Introduction Extensive evidence exists regarding health risks posed by children's exposure to second-hand smoke, and there is increasing evidence concerning the risks of third-hand smoke. This evidence is most meaningful if the public is aware of these risks and can help curb childhood exposure. Methods Participants were selected at an academic medical center and asked to complete a survey. Responses were compared based on respondents' smoking status and the presence or absence of children in their homes. Results A total of 310 adults responded. Nonsmokers and respondents living with children were more likely to see smoking in the home as affecting all the queried health problems (p < .05). Knowledge of the risks of second-hand smoke exposure is limited, and very few respondents perceived risk from third-hand smoke exposure. Discussion The widespread lack of awareness of the risks associated with environmental tobacco smoke must be addressed to curb childhood exposure.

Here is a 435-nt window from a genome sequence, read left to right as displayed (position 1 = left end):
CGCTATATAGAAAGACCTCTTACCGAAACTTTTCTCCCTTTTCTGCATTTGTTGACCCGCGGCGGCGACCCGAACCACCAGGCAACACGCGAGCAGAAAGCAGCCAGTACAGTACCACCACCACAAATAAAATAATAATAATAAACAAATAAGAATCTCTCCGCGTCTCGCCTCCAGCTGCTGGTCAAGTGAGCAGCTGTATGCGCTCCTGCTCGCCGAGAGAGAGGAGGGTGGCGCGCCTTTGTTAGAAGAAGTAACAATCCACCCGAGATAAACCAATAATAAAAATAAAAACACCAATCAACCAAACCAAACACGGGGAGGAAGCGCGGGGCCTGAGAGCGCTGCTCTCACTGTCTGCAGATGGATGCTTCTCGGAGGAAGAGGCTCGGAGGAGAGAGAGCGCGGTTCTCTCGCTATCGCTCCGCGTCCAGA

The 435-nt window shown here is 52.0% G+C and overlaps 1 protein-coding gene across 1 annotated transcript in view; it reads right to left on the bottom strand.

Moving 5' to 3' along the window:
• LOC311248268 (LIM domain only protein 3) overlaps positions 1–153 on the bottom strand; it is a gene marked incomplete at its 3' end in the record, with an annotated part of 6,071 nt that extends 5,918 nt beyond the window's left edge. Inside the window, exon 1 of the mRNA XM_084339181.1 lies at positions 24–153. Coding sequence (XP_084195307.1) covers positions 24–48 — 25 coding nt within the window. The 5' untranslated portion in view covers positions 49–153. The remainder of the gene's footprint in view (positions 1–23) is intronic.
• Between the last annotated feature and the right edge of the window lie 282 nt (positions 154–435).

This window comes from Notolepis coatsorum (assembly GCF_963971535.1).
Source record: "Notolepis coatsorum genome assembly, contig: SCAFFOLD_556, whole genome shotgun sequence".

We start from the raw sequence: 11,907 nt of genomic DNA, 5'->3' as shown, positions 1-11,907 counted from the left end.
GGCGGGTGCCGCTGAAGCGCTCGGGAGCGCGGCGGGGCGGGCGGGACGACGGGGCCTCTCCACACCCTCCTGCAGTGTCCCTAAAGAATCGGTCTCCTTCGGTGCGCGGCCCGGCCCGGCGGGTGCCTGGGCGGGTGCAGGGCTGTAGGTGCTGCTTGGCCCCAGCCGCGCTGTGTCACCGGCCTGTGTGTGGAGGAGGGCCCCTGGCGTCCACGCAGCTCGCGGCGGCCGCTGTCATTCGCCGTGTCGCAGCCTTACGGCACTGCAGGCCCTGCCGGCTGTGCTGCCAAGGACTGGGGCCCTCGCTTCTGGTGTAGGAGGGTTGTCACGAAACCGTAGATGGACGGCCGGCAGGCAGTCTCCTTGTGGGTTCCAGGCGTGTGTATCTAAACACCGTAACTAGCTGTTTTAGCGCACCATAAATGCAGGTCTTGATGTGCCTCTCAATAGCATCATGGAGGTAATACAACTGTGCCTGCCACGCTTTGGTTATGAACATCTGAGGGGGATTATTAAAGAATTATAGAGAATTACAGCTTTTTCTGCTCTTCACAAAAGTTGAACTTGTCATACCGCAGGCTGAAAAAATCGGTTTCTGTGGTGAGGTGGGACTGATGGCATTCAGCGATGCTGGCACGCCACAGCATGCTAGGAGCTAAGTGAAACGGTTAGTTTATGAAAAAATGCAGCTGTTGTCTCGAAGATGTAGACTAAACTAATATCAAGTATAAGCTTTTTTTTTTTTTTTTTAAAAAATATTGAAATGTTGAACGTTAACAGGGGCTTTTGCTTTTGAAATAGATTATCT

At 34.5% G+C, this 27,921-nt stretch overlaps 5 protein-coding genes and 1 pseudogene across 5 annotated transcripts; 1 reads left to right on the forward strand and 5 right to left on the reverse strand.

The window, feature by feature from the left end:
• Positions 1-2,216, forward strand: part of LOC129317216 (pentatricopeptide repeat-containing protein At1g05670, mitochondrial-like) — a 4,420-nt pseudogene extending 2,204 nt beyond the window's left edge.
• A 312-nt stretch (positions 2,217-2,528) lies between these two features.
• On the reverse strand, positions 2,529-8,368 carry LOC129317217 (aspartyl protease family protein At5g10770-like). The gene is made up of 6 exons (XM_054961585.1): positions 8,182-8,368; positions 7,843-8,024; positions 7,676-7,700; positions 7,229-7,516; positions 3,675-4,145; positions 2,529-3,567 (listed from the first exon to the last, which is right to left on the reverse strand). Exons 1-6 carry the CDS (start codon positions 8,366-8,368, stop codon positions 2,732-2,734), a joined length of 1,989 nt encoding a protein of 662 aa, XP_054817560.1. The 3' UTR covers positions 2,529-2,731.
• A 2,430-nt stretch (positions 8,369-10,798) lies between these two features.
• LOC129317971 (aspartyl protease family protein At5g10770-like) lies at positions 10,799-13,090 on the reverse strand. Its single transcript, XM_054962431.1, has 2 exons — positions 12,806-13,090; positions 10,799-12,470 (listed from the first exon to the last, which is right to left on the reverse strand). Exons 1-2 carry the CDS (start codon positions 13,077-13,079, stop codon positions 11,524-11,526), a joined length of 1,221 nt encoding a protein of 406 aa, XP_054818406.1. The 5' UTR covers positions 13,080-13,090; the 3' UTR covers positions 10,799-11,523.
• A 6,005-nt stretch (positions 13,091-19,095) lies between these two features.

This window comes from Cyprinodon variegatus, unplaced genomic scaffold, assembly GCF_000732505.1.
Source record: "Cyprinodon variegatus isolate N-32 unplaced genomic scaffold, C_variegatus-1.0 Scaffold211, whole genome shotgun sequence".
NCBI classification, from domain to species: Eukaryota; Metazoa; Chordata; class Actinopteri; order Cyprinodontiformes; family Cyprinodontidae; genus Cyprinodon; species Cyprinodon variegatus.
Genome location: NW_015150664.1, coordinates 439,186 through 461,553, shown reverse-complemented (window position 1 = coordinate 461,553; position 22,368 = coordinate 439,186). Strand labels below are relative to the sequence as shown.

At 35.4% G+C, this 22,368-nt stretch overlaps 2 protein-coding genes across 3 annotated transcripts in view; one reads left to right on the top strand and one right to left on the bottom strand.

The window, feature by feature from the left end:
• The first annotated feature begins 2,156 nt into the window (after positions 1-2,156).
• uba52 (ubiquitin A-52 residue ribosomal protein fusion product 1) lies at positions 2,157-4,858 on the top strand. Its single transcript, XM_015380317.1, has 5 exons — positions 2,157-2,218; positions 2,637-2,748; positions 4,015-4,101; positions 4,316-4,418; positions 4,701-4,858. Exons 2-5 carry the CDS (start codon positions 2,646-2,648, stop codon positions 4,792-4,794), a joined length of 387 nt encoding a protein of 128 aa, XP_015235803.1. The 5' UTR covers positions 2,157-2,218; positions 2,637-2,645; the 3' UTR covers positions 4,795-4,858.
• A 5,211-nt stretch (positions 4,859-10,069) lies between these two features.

All Science Journal Classification (ASJC) codes
- Pediatrics, Perinatology, and Child Health